This goes back to developing a relationship with someone who knows and understands you and your specific values and needs. Because my neurologist knows me well and understands that I prefer to avoid excessive imaging and intervention, and because he also knows that I have access to care immediately if I need it (through him), he’s more likely to agree to decrease the testing and be more conservative in our interventions.

 

Where is it the Cheapest?

Finding out the cost of a healthcare procedure is an incredibly difficult task.

Take it from me – even as a nurse practitioner who orders these tests, it can be nearly impossible to find out what the fee for it is. That is because facilities will have different fees based on the insurer (or lack thereof), and they typically are not advertised.

There are some sites that can help you discover the cost of various procedures (here, for example) and you should, of course, be in touch with your insurance company as well.

If you do not have insurance, or the procedure you’re undergoing is not covered, you should ask if they offer a discount for early payment. I’ve received up to 10% off of medical bills for paying within 30 days.

 

Medications

Is there a Generic Option?

Another tip to save money on healthcare costs is to look for the generic version of your medication.

Generic drugs are the same medication, strength, dosage form, and route as brand-name drugs, often at a significant cost savings. The Federal Drug Administration inspects facilities that manufacture these drugs in the same way that they do brand-name drugs, to help ensure safety and quality.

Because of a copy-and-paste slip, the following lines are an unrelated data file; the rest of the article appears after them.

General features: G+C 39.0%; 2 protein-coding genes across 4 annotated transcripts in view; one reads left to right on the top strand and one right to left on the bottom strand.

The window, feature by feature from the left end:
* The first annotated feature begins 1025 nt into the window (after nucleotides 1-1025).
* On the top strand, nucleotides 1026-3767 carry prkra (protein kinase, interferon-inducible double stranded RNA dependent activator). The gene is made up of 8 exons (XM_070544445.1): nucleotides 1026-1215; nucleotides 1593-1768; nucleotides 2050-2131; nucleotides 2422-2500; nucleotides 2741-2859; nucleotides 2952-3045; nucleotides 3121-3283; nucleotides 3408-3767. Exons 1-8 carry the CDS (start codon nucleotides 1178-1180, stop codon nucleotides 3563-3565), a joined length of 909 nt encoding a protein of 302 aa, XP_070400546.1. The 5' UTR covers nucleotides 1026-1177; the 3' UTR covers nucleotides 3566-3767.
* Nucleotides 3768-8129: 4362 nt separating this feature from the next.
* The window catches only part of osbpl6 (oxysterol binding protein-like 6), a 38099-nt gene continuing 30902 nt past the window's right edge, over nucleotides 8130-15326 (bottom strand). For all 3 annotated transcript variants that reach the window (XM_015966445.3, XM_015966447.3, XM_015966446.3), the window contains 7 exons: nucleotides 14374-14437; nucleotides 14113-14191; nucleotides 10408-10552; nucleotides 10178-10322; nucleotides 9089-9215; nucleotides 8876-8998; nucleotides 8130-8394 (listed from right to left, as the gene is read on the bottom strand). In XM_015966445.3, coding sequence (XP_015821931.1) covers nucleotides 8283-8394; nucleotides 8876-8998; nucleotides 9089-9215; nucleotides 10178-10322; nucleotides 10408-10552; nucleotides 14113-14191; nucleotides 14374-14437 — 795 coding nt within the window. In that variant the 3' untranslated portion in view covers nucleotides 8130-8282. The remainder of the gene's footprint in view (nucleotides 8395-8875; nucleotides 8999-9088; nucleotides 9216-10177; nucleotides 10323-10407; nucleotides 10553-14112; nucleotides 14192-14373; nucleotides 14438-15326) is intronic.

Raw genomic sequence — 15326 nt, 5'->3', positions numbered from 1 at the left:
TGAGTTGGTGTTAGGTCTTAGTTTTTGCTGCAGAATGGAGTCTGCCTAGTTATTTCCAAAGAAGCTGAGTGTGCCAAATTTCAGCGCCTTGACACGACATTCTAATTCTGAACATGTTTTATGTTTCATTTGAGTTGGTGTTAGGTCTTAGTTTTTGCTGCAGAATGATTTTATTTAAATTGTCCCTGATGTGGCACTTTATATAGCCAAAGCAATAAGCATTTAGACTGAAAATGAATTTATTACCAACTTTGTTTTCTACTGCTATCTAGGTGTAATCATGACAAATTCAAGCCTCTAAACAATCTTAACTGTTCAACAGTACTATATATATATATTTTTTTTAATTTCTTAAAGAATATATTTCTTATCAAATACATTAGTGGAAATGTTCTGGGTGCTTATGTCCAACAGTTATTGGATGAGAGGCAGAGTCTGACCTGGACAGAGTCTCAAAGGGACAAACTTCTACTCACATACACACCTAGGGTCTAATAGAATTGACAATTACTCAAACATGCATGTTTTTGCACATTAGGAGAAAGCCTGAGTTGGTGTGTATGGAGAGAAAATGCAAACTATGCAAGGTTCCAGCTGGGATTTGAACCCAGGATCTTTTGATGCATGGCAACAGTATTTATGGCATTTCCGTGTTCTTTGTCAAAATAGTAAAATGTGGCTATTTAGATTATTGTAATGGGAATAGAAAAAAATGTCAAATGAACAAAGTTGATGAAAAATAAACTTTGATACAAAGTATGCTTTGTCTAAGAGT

You can see a great overview of information about generic medications here.

 

Is There a $4 Formulary Option?

Many major retail pharmacies, including Target, Walmart, and Walgreens, offer a $4/$10 ($4 for a 30 day supple, $10 for a 90 day supply) formulary.

While not all medications or classes of medications are available on these formularies, it’s possible to find certain medications (or a comparable one) for a much lower cost in this way.

For example, the antidepressant escitalopram would cost around $25 (at a minimum) for a 90-day supply (cash pay, without insurance), but citalopram, a similar drug in the same class, is available on the Walmart formulary at $10 for a 90 day supply.

If medication costs are a concern for you, it’s worth talking to your healthcare provider about whether a similar drug is available at a lower cost.

 

ER vs. Urgent Care

As a nurse practitioner working in the emergency department, I frequently see patients come in with illnesses or injuries that could be more quickly, cost-effectively, or appropriately treated in a different setting.

There are several reasons that patients come to the emergency room. They may be concerned that their illness is truly critical or life-threatening. They may not have insurance, and recognize that the law (specifically, the Emergency Medical Treatment And Labor Act, or EMTALA) requires emergency departments to stabilize and treat everyone with a medical emergency, regardless of their ability to pay.

However, some patients present to the emergency department simply because they don’t recognize that there are other, and sometimes better, options.

This is where walk-in clinics, convenient care centers, and/or urgent care centers, come in. For the purposes of this article I’m using these terms interchangeably – simply to refer to a clinic or center where same-day care is provided for minor illness or injury.

These centers are typically significantly less expensive than an emergency department visit (often by 50% or more) and are able to provide care for a wide range of conditions. If your primary care provider does not offer same-day services, these can be excellent options to receive high-quality, low-cost care.